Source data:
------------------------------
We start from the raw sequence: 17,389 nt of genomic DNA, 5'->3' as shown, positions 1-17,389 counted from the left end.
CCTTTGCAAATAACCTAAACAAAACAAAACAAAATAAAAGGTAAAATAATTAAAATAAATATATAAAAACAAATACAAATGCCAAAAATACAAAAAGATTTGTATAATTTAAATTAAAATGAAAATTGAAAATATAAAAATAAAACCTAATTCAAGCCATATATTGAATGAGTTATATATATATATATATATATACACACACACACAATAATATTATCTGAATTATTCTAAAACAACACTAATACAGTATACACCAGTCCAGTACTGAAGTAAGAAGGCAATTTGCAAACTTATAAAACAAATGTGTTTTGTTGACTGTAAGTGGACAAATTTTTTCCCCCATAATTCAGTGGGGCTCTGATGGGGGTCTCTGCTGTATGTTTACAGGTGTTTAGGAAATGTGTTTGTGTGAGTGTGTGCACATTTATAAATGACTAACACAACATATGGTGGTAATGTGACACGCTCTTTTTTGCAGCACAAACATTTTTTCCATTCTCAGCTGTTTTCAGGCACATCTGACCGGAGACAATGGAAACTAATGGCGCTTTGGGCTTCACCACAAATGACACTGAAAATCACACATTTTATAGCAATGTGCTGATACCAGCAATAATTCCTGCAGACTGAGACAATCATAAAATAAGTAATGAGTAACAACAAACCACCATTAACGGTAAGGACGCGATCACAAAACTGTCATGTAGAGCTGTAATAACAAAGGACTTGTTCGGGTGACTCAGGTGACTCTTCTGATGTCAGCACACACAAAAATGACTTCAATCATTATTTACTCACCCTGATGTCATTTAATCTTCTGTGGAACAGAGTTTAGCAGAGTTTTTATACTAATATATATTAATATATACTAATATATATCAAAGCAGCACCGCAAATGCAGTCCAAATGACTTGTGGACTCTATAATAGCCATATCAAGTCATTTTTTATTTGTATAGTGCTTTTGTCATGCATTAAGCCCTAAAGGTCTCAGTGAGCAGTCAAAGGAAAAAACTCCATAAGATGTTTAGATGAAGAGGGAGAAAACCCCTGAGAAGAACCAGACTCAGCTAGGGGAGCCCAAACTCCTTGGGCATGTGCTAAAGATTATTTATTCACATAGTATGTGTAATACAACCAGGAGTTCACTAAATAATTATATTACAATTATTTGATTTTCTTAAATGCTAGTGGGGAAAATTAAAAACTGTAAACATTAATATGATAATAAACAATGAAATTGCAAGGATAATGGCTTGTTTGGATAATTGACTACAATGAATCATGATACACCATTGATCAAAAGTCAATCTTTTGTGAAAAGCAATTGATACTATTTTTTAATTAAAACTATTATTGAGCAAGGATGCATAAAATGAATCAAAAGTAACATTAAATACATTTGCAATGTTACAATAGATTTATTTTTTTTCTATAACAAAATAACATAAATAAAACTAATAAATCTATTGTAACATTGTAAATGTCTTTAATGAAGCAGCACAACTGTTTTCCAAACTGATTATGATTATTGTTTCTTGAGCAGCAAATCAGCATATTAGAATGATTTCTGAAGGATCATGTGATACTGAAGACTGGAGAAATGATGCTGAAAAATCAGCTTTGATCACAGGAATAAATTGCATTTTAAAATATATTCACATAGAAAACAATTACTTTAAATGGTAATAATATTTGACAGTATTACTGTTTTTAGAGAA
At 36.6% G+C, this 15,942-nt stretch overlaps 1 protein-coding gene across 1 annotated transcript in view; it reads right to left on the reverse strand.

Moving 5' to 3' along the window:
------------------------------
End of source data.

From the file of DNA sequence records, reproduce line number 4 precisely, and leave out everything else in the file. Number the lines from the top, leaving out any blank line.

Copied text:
Moving 5' to 3' along the window: